TRADITIONALLY the end of the Rugby League season is met with a sense of sadness and depression.
For seven months we’ve followed our team through thick and thin. We’ve sat in the cold wet stadiums wearing our jerseys and scarfs with pride. Witnessing the heroic wins and painful losses. Feeling every emotion possible, from jubilation to heartache. Defending our team’s honour at all costs, so much pride on the line you’d even tell your best mate to go find the nearest lake to jump if he dissed your team. And that’s not even mentioning the State of Origin. Next year Blues!
But the worst feeling of the season end is it’s a good six months before it all kicks off again, and if you don’t much like cricket, what else can you do in that time?
The consolation is a few extra weeks of footy as the seasons end is usually met with the representative games. 17 of our best don the green and gold and run out under the guise of the Kangaroos. But lets face it. With the whitewash that Australia usually dish out to teams and the lop sides score lines that come with it, you may as well think you were watching a game of cricket.
In a game where Australia has always been dominant, international Rugby League has suffered over the years. It’s become predictable and boring and people have switched off. Yes, we all love a win, but when it’s a 60-0 try fest even the most die-hard fans get bored. But I assure you, it’s all changed and those one-sided events are just a memory of the past.
Thanks to the strength of the Burgess Brothers and the leadership and skills of Kevin Sinfield and Sam Tomkins, the English team match their class with the likes of traditional rivals New Zealand and the NRL studded Italian national team, who I believe will be the dark horse of this competition after their convincing win against Wales.
With these teams showing early signs of class, my prediction is we’ll soon be begging for the return of the whitewash glory days. And if you don’t believe me, I need just remind everyone of who’s currently holding the Rugby League world cup. Here’s a hint; it isn’t Australia.
Travelling up to Cardiff to see the Rugby League World Cup opening ceremony and the Australia vs England curtain raiser, it was clear this will to be a World Cup to remember.
After a spectacular opening ceremony with acrobatics and coloured flames, the record crowd for Rugby League world cup opening match were all in full voice, making it obvious us Aussies were clearly out numbered.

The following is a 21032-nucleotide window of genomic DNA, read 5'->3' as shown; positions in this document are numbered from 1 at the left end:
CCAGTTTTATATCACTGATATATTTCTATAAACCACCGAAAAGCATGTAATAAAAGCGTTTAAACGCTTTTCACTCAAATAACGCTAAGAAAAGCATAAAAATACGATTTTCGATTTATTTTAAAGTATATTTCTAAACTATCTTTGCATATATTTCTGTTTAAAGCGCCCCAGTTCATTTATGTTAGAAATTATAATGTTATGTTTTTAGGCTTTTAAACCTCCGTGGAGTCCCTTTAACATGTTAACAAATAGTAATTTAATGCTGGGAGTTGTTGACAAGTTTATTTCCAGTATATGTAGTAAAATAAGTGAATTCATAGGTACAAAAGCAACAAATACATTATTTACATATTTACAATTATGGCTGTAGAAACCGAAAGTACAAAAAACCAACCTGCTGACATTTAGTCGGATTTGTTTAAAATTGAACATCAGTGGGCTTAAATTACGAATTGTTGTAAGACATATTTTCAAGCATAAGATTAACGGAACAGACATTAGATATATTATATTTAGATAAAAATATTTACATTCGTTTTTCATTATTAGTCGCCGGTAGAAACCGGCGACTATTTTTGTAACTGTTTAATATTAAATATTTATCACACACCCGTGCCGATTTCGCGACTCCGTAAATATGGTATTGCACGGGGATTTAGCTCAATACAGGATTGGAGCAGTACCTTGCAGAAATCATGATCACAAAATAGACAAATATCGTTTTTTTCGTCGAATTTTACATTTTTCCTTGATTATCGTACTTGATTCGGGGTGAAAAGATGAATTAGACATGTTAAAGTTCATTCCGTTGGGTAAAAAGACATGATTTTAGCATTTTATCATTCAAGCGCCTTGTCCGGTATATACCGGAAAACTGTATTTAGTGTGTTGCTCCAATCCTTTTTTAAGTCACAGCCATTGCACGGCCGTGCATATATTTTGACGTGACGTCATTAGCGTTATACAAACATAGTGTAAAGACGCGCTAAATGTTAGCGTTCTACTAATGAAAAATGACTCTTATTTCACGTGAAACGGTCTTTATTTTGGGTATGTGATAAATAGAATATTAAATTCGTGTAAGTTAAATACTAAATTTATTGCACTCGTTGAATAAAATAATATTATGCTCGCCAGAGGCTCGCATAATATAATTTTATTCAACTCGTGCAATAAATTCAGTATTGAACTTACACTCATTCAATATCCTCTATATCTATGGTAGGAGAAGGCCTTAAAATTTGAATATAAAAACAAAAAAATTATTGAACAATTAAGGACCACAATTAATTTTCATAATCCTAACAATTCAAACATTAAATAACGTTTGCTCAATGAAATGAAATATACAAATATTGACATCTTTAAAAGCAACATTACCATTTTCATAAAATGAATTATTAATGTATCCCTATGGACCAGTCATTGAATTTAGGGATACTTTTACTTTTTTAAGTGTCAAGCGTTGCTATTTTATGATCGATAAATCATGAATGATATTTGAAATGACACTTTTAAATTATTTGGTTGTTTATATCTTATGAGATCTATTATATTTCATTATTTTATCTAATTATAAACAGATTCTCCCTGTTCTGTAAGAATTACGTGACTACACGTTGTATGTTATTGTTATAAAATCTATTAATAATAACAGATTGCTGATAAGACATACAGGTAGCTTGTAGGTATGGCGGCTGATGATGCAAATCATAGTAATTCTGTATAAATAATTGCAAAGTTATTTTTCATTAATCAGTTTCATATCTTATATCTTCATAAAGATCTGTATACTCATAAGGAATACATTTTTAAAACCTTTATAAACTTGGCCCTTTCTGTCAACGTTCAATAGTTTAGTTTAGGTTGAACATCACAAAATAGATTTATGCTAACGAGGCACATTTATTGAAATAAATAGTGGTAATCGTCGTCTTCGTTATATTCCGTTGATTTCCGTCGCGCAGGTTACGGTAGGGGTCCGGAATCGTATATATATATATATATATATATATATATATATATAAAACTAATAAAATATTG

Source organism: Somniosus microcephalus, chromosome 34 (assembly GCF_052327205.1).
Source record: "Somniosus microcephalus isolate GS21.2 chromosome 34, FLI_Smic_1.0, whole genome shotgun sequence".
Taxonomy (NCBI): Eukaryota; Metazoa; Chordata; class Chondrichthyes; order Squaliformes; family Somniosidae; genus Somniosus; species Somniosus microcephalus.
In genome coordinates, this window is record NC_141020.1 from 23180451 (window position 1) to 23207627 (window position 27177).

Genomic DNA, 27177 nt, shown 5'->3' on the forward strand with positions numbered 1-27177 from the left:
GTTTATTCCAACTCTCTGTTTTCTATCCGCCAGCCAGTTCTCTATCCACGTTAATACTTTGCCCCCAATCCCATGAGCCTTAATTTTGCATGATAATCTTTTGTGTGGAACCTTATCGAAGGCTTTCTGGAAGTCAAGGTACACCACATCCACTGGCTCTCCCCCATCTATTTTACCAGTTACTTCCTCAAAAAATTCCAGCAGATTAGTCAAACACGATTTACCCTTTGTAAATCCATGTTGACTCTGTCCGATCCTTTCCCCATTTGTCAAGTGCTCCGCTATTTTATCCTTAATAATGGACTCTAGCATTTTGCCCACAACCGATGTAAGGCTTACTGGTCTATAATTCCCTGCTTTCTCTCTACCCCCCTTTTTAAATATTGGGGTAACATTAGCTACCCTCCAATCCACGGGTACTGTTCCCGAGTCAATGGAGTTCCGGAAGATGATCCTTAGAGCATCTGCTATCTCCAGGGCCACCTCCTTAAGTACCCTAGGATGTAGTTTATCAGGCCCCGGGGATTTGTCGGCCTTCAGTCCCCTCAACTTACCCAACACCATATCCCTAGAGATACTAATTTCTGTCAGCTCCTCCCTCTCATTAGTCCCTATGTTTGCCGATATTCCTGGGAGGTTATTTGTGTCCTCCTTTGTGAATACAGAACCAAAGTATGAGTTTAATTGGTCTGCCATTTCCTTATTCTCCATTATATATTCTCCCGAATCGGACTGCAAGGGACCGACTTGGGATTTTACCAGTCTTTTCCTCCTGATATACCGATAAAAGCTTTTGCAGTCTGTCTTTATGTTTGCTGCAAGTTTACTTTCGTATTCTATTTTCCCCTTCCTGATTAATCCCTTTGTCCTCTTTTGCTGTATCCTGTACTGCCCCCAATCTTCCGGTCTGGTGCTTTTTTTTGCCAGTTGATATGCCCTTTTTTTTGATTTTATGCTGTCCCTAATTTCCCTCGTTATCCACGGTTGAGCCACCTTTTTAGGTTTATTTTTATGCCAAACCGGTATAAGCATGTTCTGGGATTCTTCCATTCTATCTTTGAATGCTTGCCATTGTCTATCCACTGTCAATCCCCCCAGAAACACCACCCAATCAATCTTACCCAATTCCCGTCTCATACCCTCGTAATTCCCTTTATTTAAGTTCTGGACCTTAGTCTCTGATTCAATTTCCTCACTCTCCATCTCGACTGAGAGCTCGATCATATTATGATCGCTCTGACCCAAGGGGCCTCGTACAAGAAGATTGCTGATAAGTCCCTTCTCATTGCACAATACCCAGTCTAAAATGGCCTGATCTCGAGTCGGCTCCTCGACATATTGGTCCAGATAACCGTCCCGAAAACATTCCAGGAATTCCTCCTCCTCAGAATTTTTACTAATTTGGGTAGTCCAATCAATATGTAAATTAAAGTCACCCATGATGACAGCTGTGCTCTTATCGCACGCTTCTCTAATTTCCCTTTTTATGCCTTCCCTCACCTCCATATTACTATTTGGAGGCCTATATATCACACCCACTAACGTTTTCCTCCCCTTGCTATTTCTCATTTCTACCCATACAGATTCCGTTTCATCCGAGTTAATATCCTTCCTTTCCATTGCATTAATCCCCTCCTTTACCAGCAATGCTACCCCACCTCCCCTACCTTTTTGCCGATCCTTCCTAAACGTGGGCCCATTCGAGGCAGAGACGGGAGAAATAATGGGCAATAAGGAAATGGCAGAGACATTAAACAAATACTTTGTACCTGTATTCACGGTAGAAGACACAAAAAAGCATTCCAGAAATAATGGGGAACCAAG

The English wasted no time in making us look amateur as they sniffed out some poor defence and raced to a 4-0 lead though a great back line play which combined stars James Roby, Kevin Sinfield, Rangi Chase and Tomkins who sent Ryan Hall crashing over in the corner.
Not making light of this lead and not wanting to let Ausatralia in, Sinfield produced some magic in the form of an infield kick, which was collected and grounded by Leroy Cudjoe in the 19th minute to give England a 10-0 lead.
The sluggish start, which was very un-Australian quickly had people questioning the Kangaroo’s choice to have no warm up matches leading into this competition, but as pride was on the line, the World Cup favourites quickly jumped into second gear with Greg Inglis providing some freakish magic to put Jonny Thurstone over. After adding the extras, Thurstone, who by his standards was having a quiet game, stepped up and combined with Captain Cam Smith to put Greg Bird over the line.
With seconds left in the half and after receiving a scrum feed after a Sam Burgess forward pass, it was some Billy Slater that saw the fullback slice open the English defence and score a solo try to end the first half 18-10.
The second half started much as the first one ended. After a 40-20 from Cam Smith which saw Australia in great attacking position, it was Dragons winger (and Legend) Brett Morris who went over in the corner to make it 22-10 and give us a two converted try lead.
After some silly back-to-back penalties in the 52nd minute, England scored again through the likes of George Burgess who stormed his way over the line and with Sinfield’s conversion successful, suddenly it was a 6-point ball game.
A penalty to Australia saw Thurstone kick us to outside a converted try and hold the score at 24-16. It was at this stage the English heads went down and Australia, capitalising on another penalty, put Darius Boyd over in the corner after some slick back lines moves.
With the game sealed up, England scored a final try when Josh Charnley scooped up a loose pass from Billy Slater and raced uninterrupted to the try line. With Sinfield unable to add the extras Australia ran out 28-20 winners in what can only be described as a close and fiery encounter by two teams who want to win this tournament.
With a great win an end to an even better night, this opening match was living proof international Rugby League is back and stronger than ever. If you get the chance I urge you to get along to a few games and cheer our boys home.